Giving Compass' Take:

· The Christensen Institute's Thomas Arnett talks with Kareem Farah and Rob Barnett about their non-traditional instructional approaches in the classroom and their nonprofit called the The Modern Classrooms Project.

· What is different about Farah and Barnett's "modern" classroom approach? How does it affect teachers and students? 

· Read about another modern approach to education–flexible learning environments.

As a K-12 researcher, I visit a fair number of classrooms. But rarely do I walk away as excited as I felt after visiting Kareem Farah’s classroom. A few years ago, Kareem and his colleague, Rob Barnett—both of whom were math teachers at Eastern High School in Washington DC—dramatically overhauled the conventional classroom model to better meet the learning needs of their students. Their model sparked my enthusiasm because it is exactly what I had wished for when I was teaching middle school math.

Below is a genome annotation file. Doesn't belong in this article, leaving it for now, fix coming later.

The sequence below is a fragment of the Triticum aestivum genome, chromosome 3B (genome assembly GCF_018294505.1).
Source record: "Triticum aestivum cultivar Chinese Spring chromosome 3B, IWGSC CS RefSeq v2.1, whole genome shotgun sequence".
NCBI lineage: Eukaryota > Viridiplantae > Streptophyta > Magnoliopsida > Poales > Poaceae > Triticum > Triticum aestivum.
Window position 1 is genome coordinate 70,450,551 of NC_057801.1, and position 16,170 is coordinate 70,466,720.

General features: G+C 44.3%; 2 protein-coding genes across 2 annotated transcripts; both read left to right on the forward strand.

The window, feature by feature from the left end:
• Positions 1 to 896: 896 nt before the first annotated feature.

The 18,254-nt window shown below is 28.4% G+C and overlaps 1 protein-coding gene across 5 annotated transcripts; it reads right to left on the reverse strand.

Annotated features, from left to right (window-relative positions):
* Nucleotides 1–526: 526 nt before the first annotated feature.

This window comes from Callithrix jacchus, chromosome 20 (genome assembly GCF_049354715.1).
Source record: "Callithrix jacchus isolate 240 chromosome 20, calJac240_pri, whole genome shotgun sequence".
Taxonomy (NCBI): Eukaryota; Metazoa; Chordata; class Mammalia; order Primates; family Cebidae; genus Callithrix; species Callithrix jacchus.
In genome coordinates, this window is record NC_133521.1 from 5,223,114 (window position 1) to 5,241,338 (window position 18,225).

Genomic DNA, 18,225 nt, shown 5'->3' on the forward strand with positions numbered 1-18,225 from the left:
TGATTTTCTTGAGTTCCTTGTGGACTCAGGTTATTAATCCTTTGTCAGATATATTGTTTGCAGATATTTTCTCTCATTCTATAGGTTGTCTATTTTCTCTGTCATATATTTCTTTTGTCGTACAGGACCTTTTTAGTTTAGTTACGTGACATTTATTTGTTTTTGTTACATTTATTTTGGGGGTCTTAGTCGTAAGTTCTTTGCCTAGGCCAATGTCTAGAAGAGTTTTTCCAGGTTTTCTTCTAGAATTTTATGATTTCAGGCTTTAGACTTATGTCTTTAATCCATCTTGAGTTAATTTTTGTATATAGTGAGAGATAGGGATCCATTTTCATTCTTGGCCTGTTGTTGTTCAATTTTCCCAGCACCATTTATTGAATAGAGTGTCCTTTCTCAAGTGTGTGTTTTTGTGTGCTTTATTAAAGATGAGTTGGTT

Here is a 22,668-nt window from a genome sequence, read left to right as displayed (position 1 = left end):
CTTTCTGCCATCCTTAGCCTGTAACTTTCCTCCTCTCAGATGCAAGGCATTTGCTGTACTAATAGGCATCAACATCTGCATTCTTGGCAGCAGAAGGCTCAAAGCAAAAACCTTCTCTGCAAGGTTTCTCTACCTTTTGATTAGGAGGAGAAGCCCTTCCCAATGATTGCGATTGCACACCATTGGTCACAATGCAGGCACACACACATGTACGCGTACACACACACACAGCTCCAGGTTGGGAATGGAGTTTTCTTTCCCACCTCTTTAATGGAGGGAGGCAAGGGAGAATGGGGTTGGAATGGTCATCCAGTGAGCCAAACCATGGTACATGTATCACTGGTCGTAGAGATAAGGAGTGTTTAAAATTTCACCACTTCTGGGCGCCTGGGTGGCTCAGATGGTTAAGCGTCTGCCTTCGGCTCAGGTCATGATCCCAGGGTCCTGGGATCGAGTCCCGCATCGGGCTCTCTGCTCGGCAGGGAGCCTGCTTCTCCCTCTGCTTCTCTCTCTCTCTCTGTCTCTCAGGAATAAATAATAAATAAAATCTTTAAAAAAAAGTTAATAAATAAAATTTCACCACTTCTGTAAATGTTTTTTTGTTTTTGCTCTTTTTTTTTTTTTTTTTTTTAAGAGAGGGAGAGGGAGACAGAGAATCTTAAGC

While their nontraditional instructional approaches are similar to those I’ve seen in other places, what’s unique about their model is that it is designed by teachers for teachers—and positions teachers, rather than top-down programs, as agents of change. Their model offers a low-cost, straightforward approach to blended instruction that other teachers can adopt and customize with relatively little expense or administrative coordination.

Kareem and Rob now run a nonprofit called the The Modern Classrooms Project to support other teachers interested in adopting the duo’s blended, self-paced, mastery-based practices. After my visit, I checked in with them to capture in their own words what makes the Modern Classroom Project worthwhile for teachers.

Read the full article about a modern classroom model by Thomas Arnett at the Christensen Institute.